BlogLines is a website that works as an online feed reader, for free! A great solution if you want to read all subscribed feeds everywhere you go.
My problem with it, is that I copy all my subscribed feeds into my memory stick and bring it to my next client. I also think they graphical design of BlogLines is really ugly, and not user friendly.

I hope I could bring you up to speed on weblogs and their RSS feeds. If you still have questions, don’t hesitate to contact me.

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4 Responses

  1. I’ve done research on almost every reader you can think of, and RssBandit is by far the most buggiest of all, even though it has nice features.

    Currently I’m on Saucereader 1.10beta, which works ok and is free too. There are a lot out there, but frankly, almost all of them are simply crap, including the commercial ones. Some can do this, but can’t do that, others can’t do that but can do this… some can’t show inline images etc. etc… the main item among the rss readers is that they add features only people who don’t know what a computer is would like, but no features a normal person would like. For example: desktop alerts only on a few feeds, not all of them. Flagging items so that they’re added to a separate folder so you can keep track of them easily. Newsgator can do this, if you have just 1 mailbox, but if you have more, it’s useless (and very slow).

    Rssbandit has nasty bugs in the threading code: during the day it hangs itself up and won’t refresh feeds. It also overwrites xml internally somewhere which makes feeds to fail with obscure errors the faster your computer is.

    Sharpreader can’t jump to bloglinks with a ‘#’. This is typically annoying as the support forums we use have rss feeds on the forums and the postnumber is in the item url so you can jump directly to a message…

    Omea reader is as buggy as rssbandit, perhaps even more buggy. It can also do a lot of other things you don’t need.

    Saucereader is ok, but also has some bugs, for example it uses infragistics grids, which are buggy by default (column resizing shit…) and it’;s pretty slow, even on my 3Ghz xeon box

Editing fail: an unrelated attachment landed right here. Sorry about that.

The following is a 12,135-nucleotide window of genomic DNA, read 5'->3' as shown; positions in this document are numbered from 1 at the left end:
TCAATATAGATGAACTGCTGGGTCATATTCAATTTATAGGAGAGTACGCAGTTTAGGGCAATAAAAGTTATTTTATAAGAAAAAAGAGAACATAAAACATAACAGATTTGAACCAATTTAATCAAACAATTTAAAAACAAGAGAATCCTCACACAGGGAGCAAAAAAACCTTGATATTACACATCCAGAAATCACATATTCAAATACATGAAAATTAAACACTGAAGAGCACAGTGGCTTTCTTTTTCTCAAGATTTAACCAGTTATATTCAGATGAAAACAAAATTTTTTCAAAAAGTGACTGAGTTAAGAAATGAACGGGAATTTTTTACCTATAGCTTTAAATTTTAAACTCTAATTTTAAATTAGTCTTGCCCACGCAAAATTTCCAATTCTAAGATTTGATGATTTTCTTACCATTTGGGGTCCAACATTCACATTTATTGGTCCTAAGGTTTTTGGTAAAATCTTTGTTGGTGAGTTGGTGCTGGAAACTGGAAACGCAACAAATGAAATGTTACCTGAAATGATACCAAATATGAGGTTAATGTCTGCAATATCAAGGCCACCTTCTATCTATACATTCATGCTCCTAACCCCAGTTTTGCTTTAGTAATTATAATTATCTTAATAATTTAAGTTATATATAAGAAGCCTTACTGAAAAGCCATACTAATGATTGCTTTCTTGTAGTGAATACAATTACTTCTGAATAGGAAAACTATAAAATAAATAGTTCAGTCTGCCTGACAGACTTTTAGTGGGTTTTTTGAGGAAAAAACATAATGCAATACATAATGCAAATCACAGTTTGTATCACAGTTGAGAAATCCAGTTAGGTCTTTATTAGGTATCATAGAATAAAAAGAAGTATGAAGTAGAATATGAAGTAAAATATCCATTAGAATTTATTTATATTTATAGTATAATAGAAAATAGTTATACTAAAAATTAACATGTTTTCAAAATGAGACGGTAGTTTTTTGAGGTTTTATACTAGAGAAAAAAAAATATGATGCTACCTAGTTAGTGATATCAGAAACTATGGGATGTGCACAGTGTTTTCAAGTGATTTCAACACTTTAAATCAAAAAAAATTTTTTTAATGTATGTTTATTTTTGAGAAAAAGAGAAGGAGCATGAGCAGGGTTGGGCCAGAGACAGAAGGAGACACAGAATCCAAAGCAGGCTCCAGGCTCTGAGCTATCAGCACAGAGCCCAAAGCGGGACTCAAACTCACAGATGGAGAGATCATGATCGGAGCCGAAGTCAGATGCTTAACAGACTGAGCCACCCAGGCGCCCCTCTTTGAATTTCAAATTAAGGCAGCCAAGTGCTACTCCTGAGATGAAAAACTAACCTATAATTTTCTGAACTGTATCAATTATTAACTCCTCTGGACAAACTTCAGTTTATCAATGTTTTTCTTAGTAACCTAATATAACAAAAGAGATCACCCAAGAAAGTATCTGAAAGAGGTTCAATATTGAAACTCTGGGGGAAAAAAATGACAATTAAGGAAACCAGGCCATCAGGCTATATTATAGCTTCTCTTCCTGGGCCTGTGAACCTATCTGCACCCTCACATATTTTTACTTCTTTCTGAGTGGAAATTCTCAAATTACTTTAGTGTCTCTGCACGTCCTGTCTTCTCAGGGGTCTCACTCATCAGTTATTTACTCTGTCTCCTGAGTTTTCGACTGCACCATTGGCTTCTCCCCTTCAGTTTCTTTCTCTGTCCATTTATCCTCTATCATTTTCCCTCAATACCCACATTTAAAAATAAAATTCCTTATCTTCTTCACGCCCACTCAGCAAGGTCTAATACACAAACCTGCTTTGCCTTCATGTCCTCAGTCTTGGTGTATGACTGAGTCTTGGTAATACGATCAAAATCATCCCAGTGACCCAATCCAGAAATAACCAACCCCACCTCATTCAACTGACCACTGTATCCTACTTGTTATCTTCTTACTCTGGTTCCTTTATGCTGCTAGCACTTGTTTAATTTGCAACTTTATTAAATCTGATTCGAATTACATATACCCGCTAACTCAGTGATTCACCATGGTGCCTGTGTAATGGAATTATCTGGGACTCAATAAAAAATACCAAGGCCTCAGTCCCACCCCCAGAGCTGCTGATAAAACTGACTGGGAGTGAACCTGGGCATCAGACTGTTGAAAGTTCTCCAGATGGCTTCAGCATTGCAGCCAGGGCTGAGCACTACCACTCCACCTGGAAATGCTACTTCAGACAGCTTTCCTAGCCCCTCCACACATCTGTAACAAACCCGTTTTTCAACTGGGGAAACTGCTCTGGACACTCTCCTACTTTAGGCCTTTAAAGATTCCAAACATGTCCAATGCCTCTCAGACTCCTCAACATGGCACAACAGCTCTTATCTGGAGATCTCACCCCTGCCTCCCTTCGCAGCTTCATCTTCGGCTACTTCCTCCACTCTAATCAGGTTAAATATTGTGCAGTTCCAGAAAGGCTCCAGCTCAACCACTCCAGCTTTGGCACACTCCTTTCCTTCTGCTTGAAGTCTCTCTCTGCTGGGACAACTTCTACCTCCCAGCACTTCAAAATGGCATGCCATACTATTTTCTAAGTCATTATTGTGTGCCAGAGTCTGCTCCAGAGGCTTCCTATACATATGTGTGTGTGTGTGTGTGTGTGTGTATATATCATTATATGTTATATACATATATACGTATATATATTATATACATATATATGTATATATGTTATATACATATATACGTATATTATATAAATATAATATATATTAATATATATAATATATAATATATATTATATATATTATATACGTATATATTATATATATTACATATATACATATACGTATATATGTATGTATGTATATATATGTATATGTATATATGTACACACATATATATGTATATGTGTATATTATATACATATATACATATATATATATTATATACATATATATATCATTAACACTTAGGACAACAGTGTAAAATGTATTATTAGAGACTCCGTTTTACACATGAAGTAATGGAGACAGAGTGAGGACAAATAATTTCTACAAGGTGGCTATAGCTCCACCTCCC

Feeddemon is ok too, but the programmer definitely didn’t understand that if you write a READER you should add functions for READING / handling the information, not all kinds of crap features which have more to do with WRITING than with READING. Oh well.. 😉

  2. I am currently using the lastest rssbandit. This is my favorite. Saucereader is a heavy recource application but looks quite good.

    I also like rssbandit because I can post reaction’s on compatible blogs.

    I never have problems with rssbandit. I just run it.. update it each 30 minutes and keep the data for 7 days. It gets a little slow when having lots of blogs in a category and purging data older then for example 2 months. Took me quite some time before I discoverer that 🙂

    @Otis: Nice workstation specs by the way 😉

  3. Great, only now do I discover that all text is blue. Man, do I love BlogJet. To bad I can’t post on multiple locations with it, and that I cannot post articles with it.

    I’m more seriously think about writing my own blogging system every day. A new version of .Text is about to be released, but as far as I can tell from what Telligent Software employees tell us, it’s gonna include the forum and the galley in one package. Now that’s definitly not what I want! 🙁

    And MetaBlogApi isn’t all that great as well. I need much more features. Uploading images through the webservice would be nice as well.

  4. Martin Schmidt says:

    I am quit happy with JetBrains <a href="">Omea Reader</a>. I just started using RSS some days ago and I gave Omea a try because their IDEA and Resharper is way cool. RSS reading is only one of Omeas features, but it’s the only part that is really interesting for me. Their is a limited time offer to get a free licence until March 2005.